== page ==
Background and objectives: Active commuting to school (ACS) is a promising strategy to increase the daily physical activity (PA) in youths. However, more studies are required to objectively quantify the mode of commuting to school, as well as the health impact of this behavior. Thus, the aims of this study were: (1) to objectively determine the mode of commuting to school using GPS; (2) to quantify the sedentary time, PA levels, energy expenditure, and the steps derived from each mode of commuting; and (3) to analyze the associations between ACS trips and sedentary time, PA, energy expenditure, and steps. Participants and Methods: A total of 180 trips to school were detected, which corresponded to 18 adolescents (12 girls, mean age = 15 ± 0.0 years old). Mode of commuting to school was detected using a novel method merging GPS data in the Personal Activity Location Measurement System (PALMS), whereas sedentary time, PA levels, energy expenditure, and steps were objectively evaluated through accelerometry. Logistic regressions were used to analyze the associations of these variables with walking trips. Results: A total of 115 trips were recorded. Most trips were performed by walk (49.5%), followed by vehicle (39.1%) and mixed transport (11.3%). In the active school trips, youths were less likely to spend minutes in sedentary behaviors (OR: 0.481, p = 0.038), a higher increase on Metabolic-Equivalent of Task (METs) (OR: 5.497, p = 0.013), and greater steps (OR: 1.004, p = 0.029) than in the passive school trips (both active and passive modes were objectively measured). Conclusions: ACS (mainly walking) contribute to higher METs and steps in adolescents. GPS could be an appropriate method to objectively evaluate the PA variables related to the ACS trips.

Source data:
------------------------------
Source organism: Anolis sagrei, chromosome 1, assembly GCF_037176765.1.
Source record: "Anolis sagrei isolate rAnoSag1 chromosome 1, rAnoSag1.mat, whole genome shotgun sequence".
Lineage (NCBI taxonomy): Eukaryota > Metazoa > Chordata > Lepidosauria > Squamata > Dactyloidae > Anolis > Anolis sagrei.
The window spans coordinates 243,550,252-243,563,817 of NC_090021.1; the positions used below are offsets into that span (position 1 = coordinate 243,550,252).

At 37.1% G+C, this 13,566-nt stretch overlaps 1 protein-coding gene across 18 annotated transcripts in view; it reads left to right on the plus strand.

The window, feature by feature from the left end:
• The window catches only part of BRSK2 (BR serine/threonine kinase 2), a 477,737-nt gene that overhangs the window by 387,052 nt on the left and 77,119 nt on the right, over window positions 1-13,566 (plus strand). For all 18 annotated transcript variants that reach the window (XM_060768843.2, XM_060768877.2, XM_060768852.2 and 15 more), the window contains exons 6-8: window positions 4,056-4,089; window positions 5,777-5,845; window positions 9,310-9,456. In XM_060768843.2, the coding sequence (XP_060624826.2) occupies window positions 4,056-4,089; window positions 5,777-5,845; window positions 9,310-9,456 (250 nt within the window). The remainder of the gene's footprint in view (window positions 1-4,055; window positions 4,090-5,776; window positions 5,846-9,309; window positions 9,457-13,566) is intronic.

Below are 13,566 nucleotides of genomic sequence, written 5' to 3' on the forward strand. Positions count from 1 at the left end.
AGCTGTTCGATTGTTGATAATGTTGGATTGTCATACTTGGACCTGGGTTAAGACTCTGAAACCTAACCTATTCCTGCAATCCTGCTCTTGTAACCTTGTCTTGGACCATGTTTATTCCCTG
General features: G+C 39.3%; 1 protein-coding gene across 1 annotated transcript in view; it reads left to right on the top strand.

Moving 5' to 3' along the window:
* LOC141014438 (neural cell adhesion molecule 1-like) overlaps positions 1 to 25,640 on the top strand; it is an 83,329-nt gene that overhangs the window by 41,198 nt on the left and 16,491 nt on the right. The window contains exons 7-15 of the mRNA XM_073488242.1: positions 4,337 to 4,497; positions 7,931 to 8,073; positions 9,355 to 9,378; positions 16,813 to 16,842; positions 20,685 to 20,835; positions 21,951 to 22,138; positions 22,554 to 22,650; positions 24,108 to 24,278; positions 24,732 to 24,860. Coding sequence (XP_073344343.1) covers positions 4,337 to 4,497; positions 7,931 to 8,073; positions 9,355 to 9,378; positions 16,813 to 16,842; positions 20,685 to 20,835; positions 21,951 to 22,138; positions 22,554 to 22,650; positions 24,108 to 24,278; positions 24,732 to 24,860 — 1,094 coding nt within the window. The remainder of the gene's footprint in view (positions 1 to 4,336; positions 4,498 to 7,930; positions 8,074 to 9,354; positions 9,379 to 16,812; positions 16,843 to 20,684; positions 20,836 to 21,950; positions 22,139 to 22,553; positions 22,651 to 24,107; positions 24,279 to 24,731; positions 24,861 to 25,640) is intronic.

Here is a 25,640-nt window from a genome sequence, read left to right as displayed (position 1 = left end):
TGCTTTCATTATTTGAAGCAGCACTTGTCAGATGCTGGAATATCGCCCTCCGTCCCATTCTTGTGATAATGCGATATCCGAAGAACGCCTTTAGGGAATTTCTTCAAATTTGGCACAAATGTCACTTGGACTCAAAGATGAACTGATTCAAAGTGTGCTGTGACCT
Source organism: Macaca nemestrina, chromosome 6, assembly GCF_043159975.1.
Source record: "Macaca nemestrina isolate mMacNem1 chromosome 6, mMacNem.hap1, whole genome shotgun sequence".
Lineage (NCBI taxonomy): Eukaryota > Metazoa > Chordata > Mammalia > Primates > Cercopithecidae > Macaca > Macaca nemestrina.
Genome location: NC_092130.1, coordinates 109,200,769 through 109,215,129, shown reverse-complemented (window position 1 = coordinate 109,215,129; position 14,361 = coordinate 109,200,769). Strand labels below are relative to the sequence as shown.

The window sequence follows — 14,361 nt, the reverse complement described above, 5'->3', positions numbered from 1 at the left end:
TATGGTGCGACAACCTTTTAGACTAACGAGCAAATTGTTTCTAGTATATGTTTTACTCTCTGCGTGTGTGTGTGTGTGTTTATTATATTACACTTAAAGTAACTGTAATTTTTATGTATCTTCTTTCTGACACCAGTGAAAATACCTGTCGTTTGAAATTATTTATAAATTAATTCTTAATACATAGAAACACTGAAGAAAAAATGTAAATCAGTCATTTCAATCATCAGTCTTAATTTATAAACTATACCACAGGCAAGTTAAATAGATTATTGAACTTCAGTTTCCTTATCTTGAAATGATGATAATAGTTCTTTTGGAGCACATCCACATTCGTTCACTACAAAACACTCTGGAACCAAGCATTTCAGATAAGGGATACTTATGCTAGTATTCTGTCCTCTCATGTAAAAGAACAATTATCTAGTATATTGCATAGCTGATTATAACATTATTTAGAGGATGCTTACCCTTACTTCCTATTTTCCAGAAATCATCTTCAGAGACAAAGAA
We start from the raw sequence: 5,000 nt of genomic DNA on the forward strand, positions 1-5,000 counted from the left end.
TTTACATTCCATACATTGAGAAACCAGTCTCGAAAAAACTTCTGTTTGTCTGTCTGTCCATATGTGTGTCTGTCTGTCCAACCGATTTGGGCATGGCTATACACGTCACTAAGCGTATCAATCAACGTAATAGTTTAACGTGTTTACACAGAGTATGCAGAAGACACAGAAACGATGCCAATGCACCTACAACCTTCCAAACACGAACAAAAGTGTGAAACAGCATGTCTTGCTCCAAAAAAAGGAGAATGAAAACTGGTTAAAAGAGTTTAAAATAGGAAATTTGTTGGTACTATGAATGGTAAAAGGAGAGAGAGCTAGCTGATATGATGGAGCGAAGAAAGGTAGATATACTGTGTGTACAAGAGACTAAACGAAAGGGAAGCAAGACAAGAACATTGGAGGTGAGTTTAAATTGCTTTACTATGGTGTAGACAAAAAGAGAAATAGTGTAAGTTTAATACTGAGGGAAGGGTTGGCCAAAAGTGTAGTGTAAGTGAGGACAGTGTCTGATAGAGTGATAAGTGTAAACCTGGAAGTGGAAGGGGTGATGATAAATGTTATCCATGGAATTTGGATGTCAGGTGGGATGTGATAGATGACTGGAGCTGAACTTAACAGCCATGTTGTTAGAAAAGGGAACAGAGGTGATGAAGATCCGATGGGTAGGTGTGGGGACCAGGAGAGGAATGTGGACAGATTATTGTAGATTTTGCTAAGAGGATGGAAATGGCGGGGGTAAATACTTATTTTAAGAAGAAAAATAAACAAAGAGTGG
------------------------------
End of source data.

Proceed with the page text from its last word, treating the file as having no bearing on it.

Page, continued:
Energy, Environment Protection, Nuclear Power Engineering